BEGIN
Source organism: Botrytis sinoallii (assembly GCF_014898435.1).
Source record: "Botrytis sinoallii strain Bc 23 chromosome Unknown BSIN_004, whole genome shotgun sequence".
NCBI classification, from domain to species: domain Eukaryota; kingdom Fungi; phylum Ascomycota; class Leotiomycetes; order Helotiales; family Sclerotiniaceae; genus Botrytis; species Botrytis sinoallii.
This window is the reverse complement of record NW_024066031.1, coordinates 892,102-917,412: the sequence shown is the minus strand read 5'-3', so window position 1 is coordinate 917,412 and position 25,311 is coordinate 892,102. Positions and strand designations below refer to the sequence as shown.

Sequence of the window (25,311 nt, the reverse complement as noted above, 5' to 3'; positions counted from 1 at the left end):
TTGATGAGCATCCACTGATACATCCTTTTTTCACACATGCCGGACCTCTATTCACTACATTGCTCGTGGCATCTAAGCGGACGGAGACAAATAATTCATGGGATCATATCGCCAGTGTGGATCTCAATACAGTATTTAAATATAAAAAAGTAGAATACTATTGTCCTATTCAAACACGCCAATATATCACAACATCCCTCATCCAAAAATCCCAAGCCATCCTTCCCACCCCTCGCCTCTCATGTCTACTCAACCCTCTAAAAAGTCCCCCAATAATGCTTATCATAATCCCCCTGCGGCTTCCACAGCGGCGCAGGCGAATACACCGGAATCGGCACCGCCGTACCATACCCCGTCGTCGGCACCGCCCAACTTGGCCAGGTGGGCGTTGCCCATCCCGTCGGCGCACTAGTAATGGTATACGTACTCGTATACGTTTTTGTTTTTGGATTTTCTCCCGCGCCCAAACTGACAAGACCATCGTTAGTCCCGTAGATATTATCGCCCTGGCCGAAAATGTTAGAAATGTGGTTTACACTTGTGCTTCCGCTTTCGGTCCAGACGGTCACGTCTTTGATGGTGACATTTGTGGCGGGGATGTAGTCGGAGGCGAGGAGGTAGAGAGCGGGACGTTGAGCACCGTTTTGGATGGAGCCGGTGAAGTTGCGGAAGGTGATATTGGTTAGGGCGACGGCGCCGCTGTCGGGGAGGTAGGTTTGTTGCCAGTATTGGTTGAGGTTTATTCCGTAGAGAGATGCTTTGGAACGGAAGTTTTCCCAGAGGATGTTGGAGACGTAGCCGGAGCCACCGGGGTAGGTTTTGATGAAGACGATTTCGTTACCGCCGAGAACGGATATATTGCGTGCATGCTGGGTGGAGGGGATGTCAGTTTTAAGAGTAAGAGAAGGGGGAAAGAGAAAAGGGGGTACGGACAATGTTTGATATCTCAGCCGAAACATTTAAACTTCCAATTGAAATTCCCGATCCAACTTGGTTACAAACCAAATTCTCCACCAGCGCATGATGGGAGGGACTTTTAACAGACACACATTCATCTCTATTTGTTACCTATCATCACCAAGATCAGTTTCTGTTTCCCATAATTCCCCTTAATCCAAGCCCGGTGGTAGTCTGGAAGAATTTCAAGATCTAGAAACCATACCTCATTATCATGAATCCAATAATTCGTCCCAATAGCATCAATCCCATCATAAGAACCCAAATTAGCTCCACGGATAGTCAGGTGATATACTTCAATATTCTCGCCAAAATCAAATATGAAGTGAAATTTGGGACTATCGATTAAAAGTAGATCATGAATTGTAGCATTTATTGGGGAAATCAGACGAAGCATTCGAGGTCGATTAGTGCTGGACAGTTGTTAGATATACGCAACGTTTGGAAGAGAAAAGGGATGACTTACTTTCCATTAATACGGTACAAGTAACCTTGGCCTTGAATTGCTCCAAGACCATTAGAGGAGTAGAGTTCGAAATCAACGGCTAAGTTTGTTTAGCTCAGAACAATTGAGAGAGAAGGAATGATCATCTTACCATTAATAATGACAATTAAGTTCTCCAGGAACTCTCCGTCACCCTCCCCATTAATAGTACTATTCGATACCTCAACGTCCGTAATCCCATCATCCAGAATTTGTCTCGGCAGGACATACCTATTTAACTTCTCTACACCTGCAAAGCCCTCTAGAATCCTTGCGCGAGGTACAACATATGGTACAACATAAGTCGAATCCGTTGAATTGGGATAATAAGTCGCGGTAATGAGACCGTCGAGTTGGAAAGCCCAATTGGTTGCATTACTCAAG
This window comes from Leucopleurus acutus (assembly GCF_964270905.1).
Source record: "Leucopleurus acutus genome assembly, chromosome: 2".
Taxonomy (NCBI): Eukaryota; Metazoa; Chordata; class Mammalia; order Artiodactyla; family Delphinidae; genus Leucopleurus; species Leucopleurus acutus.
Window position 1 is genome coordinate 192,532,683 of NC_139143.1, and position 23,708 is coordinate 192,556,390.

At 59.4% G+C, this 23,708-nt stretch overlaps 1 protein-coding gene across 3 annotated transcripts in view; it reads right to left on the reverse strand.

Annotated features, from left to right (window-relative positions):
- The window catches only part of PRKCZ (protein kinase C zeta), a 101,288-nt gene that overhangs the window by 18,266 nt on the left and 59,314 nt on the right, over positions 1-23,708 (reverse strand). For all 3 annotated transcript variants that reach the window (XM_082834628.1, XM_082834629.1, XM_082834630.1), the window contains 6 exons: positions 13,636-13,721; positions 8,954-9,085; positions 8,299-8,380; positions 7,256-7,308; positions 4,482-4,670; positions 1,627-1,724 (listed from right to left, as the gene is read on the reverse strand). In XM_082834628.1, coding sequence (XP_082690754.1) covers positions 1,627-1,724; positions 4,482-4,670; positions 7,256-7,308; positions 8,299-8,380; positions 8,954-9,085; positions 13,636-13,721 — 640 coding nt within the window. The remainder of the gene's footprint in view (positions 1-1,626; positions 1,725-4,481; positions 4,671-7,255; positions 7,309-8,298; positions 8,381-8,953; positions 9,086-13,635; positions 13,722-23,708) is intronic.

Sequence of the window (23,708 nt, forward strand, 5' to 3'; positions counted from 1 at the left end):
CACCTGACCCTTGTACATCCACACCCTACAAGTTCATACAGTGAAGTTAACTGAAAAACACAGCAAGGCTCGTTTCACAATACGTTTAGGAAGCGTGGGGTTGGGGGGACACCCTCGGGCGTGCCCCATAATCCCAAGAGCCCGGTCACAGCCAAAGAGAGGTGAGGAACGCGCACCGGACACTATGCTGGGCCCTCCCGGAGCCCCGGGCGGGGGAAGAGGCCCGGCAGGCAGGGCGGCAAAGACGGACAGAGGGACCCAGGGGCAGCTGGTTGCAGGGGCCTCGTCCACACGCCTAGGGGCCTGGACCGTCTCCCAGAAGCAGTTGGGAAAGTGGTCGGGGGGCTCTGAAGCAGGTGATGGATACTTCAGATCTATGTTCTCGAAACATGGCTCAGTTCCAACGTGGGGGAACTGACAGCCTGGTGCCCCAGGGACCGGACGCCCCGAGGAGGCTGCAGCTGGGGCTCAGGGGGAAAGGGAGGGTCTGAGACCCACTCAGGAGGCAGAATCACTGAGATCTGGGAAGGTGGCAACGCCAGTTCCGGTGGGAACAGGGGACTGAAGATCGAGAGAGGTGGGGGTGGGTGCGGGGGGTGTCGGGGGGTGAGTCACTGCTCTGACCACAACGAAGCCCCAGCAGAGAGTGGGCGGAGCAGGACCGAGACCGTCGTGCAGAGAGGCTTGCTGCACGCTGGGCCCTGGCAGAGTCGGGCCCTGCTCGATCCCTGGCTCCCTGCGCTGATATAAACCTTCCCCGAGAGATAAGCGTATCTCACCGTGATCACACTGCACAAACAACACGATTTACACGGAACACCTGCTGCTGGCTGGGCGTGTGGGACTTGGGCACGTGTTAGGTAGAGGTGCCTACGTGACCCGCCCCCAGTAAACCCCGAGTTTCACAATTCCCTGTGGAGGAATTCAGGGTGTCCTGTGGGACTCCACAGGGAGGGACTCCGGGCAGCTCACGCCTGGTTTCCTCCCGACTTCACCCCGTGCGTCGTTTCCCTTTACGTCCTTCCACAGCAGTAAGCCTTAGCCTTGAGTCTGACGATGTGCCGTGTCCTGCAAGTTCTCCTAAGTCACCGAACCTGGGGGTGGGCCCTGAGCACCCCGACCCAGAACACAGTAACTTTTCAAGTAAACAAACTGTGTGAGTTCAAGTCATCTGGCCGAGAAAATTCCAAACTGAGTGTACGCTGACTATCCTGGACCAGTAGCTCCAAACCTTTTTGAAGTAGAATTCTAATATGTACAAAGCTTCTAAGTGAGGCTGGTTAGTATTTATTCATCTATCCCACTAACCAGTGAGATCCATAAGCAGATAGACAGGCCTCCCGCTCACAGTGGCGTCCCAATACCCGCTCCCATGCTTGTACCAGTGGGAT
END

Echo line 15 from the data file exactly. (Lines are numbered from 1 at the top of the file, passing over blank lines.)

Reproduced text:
CACCTGACCCTTGTACATCCACACCCTACAAGTTCATACAGTGAAGTTAACTGAAAAACACAGCAAGGCTCGTTTCACAATACGTTTAGGAAGCGTGGGGTTGGGGGGACACCCTCGGGCGTGCCCCATAATCCCAAGAGCCCGGTCACAGCCAAAGAGAGGTGAGGAACGCGCACCGGACACTATGCTGGGCCCTCCCGGAGCCCCGGGCGGGGGAAGAGGCCCGGCAGGCAGGGCGGCAAAGACGGACAGAGGGACCCAGGGGCAGCTGGTTGCAGGGGCCTCGTCCACACGCCTAGGGGCCTGGACCGTCTCCCAGAAGCAGTTGGGAAAGTGGTCGGGGGGCTCTGAAGCAGGTGATGGATACTTCAGATCTATGTTCTCGAAACATGGCTCAGTTCCAACGTGGGGGAACTGACAGCCTGGTGCCCCAGGGACCGGACGCCCCGAGGAGGCTGCAGCTGGGGCTCAGGGGGAAAGGGAGGGTCTGAGACCCACTCAGGAGGCAGAATCACTGAGATCTGGGAAGGTGGCAACGCCAGTTCCGGTGGGAACAGGGGACTGAAGATCGAGAGAGGTGGGGGTGGGTGCGGGGGGTGTCGGGGGGTGAGTCACTGCTCTGACCACAACGAAGCCCCAGCAGAGAGTGGGCGGAGCAGGACCGAGACCGTCGTGCAGAGAGGCTTGCTGCACGCTGGGCCCTGGCAGAGTCGGGCCCTGCTCGATCCCTGGCTCCCTGCGCTGATATAAACCTTCCCCGAGAGATAAGCGTATCTCACCGTGATCACACTGCACAAACAACACGATTTACACGGAACACCTGCTGCTGGCTGGGCGTGTGGGACTTGGGCACGTGTTAGGTAGAGGTGCCTACGTGACCCGCCCCCAGTAAACCCCGAGTTTCACAATTCCCTGTGGAGGAATTCAGGGTGTCCTGTGGGACTCCACAGGGAGGGACTCCGGGCAGCTCACGCCTGGTTTCCTCCCGACTTCACCCCGTGCGTCGTTTCCCTTTACGTCCTTCCACAGCAGTAAGCCTTAGCCTTGAGTCTGACGATGTGCCGTGTCCTGCAAGTTCTCCTAAGTCACCGAACCTGGGGGTGGGCCCTGAGCACCCCGACCCAGAACACAGTAACTTTTCAAGTAAACAAACTGTGTGAGTTCAAGTCATCTGGCCGAGAAAATTCCAAACTGAGTGTACGCTGACTATCCTGGACCAGTAGCTCCAAACCTTTTTGAAGTAGAATTCTAATATGTACAAAGCTTCTAAGTGAGGCTGGTTAGTATTTATTCATCTATCCCACTAACCAGTGAGATCCATAAGCAGATAGACAGGCCTCCCGCTCACAGTGGCGTCCCAATACCCGCTCCCATGCTTGTACCAGTGGGAT